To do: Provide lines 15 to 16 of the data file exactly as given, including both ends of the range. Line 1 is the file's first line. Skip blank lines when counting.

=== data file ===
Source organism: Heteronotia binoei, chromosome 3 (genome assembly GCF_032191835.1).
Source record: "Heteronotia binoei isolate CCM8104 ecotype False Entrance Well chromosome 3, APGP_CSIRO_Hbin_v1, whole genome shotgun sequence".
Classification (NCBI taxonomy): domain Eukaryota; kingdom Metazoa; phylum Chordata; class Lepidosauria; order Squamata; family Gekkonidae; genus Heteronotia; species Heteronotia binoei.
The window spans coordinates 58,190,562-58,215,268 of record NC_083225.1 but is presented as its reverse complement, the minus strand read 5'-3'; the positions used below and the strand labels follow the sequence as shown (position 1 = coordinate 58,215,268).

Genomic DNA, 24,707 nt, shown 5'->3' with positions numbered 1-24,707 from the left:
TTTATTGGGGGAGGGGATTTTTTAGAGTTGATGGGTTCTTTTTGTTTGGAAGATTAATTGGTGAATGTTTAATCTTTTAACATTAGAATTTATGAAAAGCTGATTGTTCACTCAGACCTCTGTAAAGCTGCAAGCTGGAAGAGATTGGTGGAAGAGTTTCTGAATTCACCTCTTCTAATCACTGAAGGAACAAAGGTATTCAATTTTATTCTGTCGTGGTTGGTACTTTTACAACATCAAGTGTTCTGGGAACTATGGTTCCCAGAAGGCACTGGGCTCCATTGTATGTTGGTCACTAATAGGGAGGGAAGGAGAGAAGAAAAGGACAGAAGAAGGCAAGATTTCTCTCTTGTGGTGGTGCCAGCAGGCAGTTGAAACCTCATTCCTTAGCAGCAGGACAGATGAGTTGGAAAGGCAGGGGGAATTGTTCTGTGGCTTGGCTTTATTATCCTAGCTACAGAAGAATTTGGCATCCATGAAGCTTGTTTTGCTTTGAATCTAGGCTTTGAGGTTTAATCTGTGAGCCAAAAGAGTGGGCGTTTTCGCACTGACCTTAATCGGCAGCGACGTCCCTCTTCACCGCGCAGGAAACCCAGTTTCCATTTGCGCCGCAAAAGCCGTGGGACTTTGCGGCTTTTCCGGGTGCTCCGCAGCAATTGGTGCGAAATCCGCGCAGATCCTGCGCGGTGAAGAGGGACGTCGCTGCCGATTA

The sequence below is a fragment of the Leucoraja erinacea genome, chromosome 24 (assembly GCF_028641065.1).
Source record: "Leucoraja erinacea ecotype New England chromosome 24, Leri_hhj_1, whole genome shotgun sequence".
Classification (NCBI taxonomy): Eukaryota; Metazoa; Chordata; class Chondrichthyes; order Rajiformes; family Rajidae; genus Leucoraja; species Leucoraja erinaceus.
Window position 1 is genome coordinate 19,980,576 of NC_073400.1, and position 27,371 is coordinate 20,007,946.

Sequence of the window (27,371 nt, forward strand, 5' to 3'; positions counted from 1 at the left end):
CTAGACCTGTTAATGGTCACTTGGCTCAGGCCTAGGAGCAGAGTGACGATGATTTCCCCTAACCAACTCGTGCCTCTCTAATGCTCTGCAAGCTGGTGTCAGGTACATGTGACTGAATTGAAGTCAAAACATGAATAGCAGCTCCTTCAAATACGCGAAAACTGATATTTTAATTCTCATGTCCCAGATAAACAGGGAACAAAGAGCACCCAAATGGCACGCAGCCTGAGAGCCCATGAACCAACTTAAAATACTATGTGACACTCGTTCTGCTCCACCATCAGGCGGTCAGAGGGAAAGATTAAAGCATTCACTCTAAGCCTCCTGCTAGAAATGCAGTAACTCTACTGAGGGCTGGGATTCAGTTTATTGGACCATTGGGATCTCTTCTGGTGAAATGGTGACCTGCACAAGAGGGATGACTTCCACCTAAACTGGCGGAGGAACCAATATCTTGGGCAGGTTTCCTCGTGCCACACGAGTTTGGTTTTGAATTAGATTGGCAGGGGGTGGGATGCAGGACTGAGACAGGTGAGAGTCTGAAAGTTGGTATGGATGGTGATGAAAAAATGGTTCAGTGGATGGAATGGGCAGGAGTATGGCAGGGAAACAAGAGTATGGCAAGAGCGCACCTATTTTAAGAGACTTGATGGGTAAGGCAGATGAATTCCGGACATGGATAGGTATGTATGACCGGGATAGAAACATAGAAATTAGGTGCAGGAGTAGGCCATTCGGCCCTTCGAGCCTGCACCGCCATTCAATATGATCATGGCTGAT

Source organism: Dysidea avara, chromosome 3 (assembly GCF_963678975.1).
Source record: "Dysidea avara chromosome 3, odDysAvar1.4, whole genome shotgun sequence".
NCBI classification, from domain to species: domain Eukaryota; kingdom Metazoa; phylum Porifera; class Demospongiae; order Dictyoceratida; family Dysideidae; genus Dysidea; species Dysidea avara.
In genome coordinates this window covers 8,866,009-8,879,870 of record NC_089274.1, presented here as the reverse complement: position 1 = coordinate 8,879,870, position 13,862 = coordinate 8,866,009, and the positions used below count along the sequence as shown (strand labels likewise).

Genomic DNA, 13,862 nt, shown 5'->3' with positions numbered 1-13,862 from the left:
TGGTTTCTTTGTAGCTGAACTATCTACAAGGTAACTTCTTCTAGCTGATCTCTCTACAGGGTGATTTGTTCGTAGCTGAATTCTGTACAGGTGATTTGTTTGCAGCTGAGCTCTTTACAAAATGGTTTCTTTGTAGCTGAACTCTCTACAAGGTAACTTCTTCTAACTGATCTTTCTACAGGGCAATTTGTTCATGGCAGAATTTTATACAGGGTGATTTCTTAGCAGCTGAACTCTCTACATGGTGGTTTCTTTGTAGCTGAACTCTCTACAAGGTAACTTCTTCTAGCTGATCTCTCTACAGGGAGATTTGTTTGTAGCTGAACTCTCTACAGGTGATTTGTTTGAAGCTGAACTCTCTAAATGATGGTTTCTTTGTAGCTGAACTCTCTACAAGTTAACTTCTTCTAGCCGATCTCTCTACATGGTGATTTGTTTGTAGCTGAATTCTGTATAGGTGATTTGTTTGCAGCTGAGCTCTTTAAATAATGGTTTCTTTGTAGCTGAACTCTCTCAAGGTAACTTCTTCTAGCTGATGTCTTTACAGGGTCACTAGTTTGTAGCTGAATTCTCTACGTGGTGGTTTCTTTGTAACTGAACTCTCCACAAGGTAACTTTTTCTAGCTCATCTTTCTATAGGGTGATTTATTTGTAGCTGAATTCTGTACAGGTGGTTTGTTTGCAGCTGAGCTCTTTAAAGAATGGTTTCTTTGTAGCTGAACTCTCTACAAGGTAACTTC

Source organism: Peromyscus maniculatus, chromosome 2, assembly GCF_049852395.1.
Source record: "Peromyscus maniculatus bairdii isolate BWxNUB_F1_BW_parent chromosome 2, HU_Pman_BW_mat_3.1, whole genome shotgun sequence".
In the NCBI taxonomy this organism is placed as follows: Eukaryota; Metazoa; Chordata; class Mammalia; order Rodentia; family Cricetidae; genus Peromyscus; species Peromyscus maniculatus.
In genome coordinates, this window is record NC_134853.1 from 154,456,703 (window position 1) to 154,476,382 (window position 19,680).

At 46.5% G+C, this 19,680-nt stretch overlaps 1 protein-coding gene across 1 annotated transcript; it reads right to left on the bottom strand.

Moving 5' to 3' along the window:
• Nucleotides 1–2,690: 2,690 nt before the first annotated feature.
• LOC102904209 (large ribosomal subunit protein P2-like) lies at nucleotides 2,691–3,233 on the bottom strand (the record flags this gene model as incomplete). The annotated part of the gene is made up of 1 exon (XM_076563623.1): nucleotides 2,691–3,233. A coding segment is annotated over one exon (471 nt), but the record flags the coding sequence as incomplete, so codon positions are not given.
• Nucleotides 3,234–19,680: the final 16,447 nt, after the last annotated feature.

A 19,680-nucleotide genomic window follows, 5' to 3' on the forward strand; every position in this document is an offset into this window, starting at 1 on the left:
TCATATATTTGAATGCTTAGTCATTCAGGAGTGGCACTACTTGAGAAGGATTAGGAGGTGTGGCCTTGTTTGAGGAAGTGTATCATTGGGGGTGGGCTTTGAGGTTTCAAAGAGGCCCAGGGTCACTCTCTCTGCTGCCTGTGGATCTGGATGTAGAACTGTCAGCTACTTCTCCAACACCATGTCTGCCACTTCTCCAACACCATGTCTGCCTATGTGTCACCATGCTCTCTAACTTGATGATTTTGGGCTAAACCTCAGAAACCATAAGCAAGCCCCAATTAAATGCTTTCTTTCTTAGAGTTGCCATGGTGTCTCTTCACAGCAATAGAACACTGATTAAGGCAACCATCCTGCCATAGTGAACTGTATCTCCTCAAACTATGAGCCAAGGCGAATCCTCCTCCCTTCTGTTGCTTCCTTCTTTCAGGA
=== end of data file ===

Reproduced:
NCBI classification, from domain to species: domain Eukaryota; kingdom Metazoa; phylum Porifera; class Demospongiae; order Dictyoceratida; family Dysideidae; genus Dysidea; species Dysidea avara.
In genome coordinates this window covers 8,866,009-8,879,870 of record NC_089274.1, presented here as the reverse complement: position 1 = coordinate 8,879,870, position 13,862 = coordinate 8,866,009, and the positions used below count along the sequence as shown (strand labels likewise).